Christensen, Geoff A., Somenahally, Anil C., Moberly, James G., Miller, Carrie M., King, Andrew J., Gilmour, Cynthia C., Brown, Steven D., Podar, Mircea, Brandt, Craig C., Brooks, Scott C., Palumbo, Anthony V., Wall, Judy D., and Elias, Dwayne A. Fri . "Carbon Amendments Alter Microbial Community Structure and Net Mercury Methylation Potential in Sediments". United States. doi:10.1128/AEM.01049-17. https://www.osti.gov/servlets/purl/1423062.
@article{osti_1423062,
title = {Carbon Amendments Alter Microbial Community Structure and Net Mercury Methylation Potential in Sediments},
author = {Christensen, Geoff A. and Somenahally, Anil C. and Moberly, James G. and Miller, Carrie M. and King, Andrew J. and Gilmour, Cynthia C. and Brown, Steven D. and Podar, Mircea and Brandt, Craig C. and Brooks, Scott C. and Palumbo, Anthony V. and Wall, Judy D. and Elias, Dwayne A.},
abstractNote = {Neurotoxic methylmercury (MeHg) is produced by anaerobic Bacteria and Archaea possessing the genes hgcAB, but it is unknown how organic substrate and electron acceptor availability impacts the distribution and abundance of these organisms. We evaluated the impact of organic substrate amendments on mercury (Hg) methylation rates, microbial community structure, and the distribution of hgcAB+ microbes with sediments. Sediment slurries were amended with short-chain fatty acids, alcohols, or a polysaccharide. Minimal increases in MeHg were observed following lactate, ethanol, and methanol amendments, while a significant decrease (~70%) was observed with cellobiose incubations. Postincubation, microbial diversity was assessed via 16S rRNA amplicon sequencing. The presence of hgcAB+ organisms was assessed with a broad-range degenerate PCR primer set for both genes, while the presence of microbes in each of the three dominant clades of methylators (Deltaproteobacteria, Firmicutes, and methanogenic Archaea) was measured with clade-specific degenerate hgcA quantitative PCR (qPCR) primer sets. The predominant microorganisms in unamended sediments consisted of Proteobacteria, Firmicutes, Bacteroidetes, and Actinobacteria. Clade-specific qPCR identified hgcA+ Deltaproteobacteria and Archaea in all sites but failed to detect hgcA+ Firmicutes. Cellobiose shifted the communities in all samples to ~90% non-hgcAB-containing Firmicutes (mainly Bacillus spp. and Clostridium spp.). These results suggest that either expression of hgcAB is downregulated or, more likely given the lack of 16S rRNA gene presence after cellobiose incubation, Hg-methylating organisms are largely outcompeted by cellobiose degraders or degradation products of cellobiose. These results represent a step toward understanding and exploring simple methodologies for controlling MeHg production in the environment. Methylmercury (MeHg) is a neurotoxin produced by microorganisms that bioacummulates in the food web and poses a serious health risk to humans. Currently, the impact that organic substrate or electron acceptor availability has on the mercury (Hg)-methylating microorganisms is unclear. To study this, we set up microcosm experiments exposed to different organic substrates and electron acceptors and assayed for Hg methylation rates, for microbial community structure, and for distribution of Hg methylators. The sediment and groundwater was collected from East Fork Poplar Creek in Oak Ridge, TN. Amendment with cellobiose (a lignocellulosic degradation by-product) led to a drastic decrease in the Hg methylation rate compared to that in an unamended control, with an associated shift in the microbial community to mostly nonmethylating Firmicutes. This, along with previous Hg-methylating microorganism identification methods, will be important for identifying strategies to control MeHg production and inform future remediation strategies.},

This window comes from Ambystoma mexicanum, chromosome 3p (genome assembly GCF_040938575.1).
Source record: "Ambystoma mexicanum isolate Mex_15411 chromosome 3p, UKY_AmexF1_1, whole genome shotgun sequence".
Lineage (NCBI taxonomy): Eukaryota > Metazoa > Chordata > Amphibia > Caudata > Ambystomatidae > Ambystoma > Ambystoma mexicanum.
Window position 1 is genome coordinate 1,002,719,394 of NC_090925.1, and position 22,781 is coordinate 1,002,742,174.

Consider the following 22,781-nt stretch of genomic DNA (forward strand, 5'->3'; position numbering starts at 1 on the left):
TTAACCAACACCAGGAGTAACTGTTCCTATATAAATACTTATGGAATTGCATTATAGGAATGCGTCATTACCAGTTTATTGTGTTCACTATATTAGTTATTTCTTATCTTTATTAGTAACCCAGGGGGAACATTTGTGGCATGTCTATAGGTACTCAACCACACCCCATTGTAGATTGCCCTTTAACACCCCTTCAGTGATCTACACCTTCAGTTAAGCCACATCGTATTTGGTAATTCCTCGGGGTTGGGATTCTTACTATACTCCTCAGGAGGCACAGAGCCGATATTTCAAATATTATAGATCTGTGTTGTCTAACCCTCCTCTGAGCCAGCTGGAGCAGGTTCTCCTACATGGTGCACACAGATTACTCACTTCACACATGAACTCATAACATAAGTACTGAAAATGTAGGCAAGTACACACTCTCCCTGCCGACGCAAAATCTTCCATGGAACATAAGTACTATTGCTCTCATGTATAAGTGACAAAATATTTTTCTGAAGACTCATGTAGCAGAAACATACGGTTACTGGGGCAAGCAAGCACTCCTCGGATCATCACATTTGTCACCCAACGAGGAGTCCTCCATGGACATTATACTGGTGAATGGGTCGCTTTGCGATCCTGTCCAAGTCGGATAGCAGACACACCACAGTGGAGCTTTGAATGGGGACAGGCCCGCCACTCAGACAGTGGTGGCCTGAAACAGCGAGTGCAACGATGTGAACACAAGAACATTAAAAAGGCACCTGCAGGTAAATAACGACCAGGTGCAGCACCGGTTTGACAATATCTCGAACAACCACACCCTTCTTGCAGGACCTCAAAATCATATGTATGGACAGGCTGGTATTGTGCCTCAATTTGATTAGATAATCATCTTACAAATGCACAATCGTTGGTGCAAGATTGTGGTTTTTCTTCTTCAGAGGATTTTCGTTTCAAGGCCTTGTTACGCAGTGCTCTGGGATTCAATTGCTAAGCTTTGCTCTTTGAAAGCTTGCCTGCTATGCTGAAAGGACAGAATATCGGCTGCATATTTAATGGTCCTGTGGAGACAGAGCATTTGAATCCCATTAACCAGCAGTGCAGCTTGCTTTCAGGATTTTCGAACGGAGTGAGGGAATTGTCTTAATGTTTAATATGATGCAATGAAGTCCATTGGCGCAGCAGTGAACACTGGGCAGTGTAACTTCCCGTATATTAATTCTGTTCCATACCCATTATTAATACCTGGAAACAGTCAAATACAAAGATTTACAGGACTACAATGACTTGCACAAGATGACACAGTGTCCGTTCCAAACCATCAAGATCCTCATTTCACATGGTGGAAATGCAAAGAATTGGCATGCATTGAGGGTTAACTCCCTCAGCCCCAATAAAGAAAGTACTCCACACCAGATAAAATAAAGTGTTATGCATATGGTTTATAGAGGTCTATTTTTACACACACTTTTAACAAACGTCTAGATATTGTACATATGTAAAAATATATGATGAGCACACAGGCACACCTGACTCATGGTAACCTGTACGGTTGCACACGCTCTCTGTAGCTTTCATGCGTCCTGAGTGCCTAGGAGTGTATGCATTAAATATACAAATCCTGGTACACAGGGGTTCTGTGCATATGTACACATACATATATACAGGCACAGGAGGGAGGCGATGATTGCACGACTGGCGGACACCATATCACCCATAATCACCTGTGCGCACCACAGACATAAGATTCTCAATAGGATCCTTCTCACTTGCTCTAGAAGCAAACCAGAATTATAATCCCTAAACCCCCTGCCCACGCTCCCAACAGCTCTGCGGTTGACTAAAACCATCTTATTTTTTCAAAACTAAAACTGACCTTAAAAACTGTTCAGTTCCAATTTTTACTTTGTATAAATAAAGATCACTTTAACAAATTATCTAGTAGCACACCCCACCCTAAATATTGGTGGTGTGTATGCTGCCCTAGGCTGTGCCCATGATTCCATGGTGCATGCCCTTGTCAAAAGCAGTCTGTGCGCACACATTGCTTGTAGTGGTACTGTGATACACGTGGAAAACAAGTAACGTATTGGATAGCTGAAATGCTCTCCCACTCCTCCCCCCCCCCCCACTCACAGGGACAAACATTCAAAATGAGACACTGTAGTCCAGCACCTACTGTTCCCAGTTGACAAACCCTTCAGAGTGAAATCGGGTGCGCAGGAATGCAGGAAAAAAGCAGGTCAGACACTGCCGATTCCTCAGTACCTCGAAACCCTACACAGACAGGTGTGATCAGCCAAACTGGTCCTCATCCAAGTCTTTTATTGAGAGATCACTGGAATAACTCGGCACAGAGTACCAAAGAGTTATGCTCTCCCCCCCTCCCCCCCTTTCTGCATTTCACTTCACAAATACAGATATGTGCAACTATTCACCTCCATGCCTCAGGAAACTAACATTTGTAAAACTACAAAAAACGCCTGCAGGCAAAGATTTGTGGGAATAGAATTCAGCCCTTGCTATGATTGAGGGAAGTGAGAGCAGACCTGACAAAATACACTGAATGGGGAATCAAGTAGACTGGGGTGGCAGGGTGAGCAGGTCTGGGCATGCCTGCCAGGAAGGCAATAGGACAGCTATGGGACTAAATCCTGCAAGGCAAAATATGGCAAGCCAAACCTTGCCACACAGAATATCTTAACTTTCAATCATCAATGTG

doi = {10.1128/AEM.01049-17},
journal = {Applied and Environmental Microbiology},
number = 3,
volume = 84,
place = {United States},
year = {2017},
month = {11}
}